What is skin discolouration? The science behind who it affects, how it occurs, and more
Light to dark
Starting to notice dark spots on your visage? You're probably not alone, especially since most of us reside in sunny SG. Skin discolouration — aka hyperpigmentation — tends to manifest itself in a multitude of forms, of which the most prominent being dark patches. This, undeniably, comes as an annoyance: it's tough enough to achieve a flawless complexion no matter the layers of concealer, but with an uneven skin tone? The #goodfacegame just became nearly impossible. There's a couple of reasons the skin condition stops to say hello every once in a while, but we're stressing over it doubly hard over here because one of the most common causes is actually amplified by surprise, surprise — the sun. Is your interest piqued quite yet? Read on to find out everything there is to know about hyperpigmentation: from why it comes about, to who actually suffers from it more.
What is hyperpigmentation?
The term covers anything from skin discolouration such as the formation of dark spots or even freckles. This is usually attributed to extensive exposure to the sun, acne scars, or hormonal fluctuations. These factors actually lead to its most direct cause: an excess in the production of melanin or pigment in our skin. Why do we produce more melanin, you ask? It's our body or skin's most direct reaction to external damage such as UV rays; it is merely trying to protect itself. Melanin helps to absorb UV radiation, free radicals and other foreign material in the system. Other causes of increased production of melanin includes severe changes in hormonal levels, the ingestion of certain medications including chemotherapy drugs or contraceptive pills, and more rarer cases of certain diseases such as Addison's disease.
Who is more prone to hyperpigmentation?
For certain types of pigmentation — specifically melasma — there is a higher chance of it occurring in medium to darker skin toned folks. Melasma spots is a skin condition where one will notice irregular patches of brown pigment commonly found on the T-zone area and the cheeks of one's visage. This is due to a more active count of melanocytes for darker skinned tone people compared to those with lighter skin. For melasma, experts believe it is caused by increased levels of our hormones – namely oestrogen and progesterone — which stimulate melanocytes that in turn increases the melanin in our system. Since hormones have a big part to play in the pumping of melanocytes into the system, women who are going through pregnancy or are on birth control may also need to take extra precaution to counter the effects.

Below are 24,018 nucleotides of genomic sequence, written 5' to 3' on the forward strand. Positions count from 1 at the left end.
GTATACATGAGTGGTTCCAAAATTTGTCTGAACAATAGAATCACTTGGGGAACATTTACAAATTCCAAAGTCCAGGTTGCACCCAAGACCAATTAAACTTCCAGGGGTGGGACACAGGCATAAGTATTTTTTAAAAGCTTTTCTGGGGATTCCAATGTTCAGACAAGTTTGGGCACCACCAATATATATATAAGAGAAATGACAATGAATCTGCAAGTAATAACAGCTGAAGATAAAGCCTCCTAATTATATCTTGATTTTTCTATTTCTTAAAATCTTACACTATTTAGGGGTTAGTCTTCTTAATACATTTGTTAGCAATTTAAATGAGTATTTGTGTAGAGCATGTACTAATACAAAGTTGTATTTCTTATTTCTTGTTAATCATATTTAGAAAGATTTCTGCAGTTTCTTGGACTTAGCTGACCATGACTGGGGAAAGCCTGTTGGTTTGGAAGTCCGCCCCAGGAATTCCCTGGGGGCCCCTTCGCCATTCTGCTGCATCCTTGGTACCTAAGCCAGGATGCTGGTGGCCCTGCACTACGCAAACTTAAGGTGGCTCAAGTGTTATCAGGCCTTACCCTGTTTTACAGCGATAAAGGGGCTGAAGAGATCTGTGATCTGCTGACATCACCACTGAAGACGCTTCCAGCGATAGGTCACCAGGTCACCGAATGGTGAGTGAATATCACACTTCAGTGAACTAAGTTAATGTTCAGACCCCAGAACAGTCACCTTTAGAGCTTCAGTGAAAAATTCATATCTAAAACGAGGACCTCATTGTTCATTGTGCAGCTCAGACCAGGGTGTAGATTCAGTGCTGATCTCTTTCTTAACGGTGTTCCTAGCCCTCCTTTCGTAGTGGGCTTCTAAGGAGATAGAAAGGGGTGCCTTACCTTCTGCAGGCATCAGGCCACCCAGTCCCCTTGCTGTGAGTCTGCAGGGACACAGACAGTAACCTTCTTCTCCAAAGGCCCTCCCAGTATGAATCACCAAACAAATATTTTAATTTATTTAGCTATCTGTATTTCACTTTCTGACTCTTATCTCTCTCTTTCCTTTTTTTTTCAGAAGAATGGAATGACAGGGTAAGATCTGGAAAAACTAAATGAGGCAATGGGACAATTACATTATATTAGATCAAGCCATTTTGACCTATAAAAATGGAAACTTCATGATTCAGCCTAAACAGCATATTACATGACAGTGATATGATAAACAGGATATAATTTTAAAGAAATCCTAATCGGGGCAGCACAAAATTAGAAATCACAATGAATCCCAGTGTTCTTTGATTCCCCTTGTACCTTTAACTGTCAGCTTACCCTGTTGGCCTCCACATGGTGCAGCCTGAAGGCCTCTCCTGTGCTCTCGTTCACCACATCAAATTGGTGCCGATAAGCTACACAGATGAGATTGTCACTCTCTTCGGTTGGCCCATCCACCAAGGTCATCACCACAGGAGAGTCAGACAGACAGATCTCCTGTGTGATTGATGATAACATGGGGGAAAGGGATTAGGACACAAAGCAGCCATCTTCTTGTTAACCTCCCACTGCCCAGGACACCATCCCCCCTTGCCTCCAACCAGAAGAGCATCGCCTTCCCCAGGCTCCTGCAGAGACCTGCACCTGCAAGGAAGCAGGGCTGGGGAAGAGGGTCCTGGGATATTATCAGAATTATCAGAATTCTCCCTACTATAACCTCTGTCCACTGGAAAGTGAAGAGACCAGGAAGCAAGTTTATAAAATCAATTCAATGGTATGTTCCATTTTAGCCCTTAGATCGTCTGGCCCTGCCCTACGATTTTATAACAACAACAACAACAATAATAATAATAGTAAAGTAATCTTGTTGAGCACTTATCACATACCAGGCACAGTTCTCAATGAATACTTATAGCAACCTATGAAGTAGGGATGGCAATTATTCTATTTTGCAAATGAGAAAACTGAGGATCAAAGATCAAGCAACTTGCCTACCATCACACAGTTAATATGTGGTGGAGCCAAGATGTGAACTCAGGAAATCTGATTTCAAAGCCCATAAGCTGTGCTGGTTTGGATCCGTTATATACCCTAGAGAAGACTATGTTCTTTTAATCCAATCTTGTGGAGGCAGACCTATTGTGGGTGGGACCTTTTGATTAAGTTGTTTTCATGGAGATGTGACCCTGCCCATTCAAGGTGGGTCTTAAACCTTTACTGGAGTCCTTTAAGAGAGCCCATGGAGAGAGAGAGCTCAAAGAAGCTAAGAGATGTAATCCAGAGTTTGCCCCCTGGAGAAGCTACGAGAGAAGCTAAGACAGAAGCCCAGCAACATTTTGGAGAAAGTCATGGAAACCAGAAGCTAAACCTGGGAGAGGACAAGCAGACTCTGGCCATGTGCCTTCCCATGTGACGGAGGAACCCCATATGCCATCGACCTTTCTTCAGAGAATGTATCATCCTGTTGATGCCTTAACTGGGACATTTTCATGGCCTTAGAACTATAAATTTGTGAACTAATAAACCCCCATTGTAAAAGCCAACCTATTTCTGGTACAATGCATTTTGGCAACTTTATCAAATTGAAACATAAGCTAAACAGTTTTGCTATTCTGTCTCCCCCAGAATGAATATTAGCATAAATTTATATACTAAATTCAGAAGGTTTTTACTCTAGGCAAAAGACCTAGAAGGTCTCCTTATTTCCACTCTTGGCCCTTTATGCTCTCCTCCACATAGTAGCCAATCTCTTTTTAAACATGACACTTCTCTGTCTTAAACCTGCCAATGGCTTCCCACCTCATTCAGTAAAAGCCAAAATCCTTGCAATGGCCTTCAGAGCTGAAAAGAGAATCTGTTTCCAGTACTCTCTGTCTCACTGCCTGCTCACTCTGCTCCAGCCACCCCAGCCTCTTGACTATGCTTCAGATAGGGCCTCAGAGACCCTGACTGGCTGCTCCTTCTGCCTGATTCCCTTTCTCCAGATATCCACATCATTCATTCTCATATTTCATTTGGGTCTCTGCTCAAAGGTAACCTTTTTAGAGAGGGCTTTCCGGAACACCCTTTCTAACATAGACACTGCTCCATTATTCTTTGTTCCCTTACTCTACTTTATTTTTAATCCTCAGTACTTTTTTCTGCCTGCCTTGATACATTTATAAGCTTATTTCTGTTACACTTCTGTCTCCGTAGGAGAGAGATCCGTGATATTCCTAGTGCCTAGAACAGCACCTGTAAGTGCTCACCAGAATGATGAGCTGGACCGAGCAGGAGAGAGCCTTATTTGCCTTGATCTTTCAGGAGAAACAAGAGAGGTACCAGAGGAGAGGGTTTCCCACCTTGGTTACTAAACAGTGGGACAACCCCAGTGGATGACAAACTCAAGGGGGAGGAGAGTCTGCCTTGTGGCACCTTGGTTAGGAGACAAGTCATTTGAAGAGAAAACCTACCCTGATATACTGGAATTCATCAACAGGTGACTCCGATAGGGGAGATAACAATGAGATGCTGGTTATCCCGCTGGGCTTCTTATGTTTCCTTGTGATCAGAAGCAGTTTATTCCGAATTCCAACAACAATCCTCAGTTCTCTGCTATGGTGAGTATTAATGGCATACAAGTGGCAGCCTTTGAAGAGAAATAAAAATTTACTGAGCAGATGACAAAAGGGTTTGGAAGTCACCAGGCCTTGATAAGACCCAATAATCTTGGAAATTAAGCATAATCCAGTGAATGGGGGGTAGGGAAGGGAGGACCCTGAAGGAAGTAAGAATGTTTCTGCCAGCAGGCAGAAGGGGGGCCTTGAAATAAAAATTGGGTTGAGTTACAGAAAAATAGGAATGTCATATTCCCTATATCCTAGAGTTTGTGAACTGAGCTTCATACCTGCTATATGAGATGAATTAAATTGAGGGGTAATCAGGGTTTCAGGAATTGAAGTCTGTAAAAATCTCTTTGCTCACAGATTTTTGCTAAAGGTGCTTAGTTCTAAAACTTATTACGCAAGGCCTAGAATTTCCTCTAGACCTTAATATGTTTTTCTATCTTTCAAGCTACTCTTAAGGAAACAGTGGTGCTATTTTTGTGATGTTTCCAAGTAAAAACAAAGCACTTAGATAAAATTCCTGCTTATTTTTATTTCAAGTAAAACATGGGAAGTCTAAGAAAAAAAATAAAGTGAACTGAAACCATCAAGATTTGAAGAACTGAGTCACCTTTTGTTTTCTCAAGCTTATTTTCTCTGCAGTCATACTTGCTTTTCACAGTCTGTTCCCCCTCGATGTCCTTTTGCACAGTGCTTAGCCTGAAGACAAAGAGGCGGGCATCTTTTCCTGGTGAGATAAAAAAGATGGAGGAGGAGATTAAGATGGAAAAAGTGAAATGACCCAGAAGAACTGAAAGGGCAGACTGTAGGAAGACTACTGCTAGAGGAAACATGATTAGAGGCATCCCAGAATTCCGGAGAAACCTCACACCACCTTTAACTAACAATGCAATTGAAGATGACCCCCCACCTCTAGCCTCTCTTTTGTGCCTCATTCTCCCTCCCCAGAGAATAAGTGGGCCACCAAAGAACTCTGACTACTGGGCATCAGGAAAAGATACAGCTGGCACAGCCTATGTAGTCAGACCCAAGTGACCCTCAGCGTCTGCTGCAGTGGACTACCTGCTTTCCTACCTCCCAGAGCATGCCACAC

How do I counter hyperpigmentation?
Sunscreen! Sunscreen, sunscreen, sunscreen. We can't stress this enough, and if it wasn't obvious enough that it's even more pertinent for us living on our tropical little island, then we'll make it really clear this time: for the most of us here, our Asian skin is more prone to hyperpigmentation due to the constant exposure to the sun alone. Go for SPF30 at least, nothing less.
When it comes to the topical medications that can be applied, the experts on it all do suggest more specific ingredients such as azelaic acid, retinoids derived from vitamin A, vitamin C, and other chemical peels like glycolic or salicylic acid peels. Most of these ingredients will help to either lighten the darker marks, or attempt to resurface the upper layers of the skin to heal itself and return to its glory days of radiant, glowing skin. And as always, we wouldn't be doing our job if we didn't recommend some products that the beauty world finds merit in, specifically with regards to our battle against the pigment. See them all, below.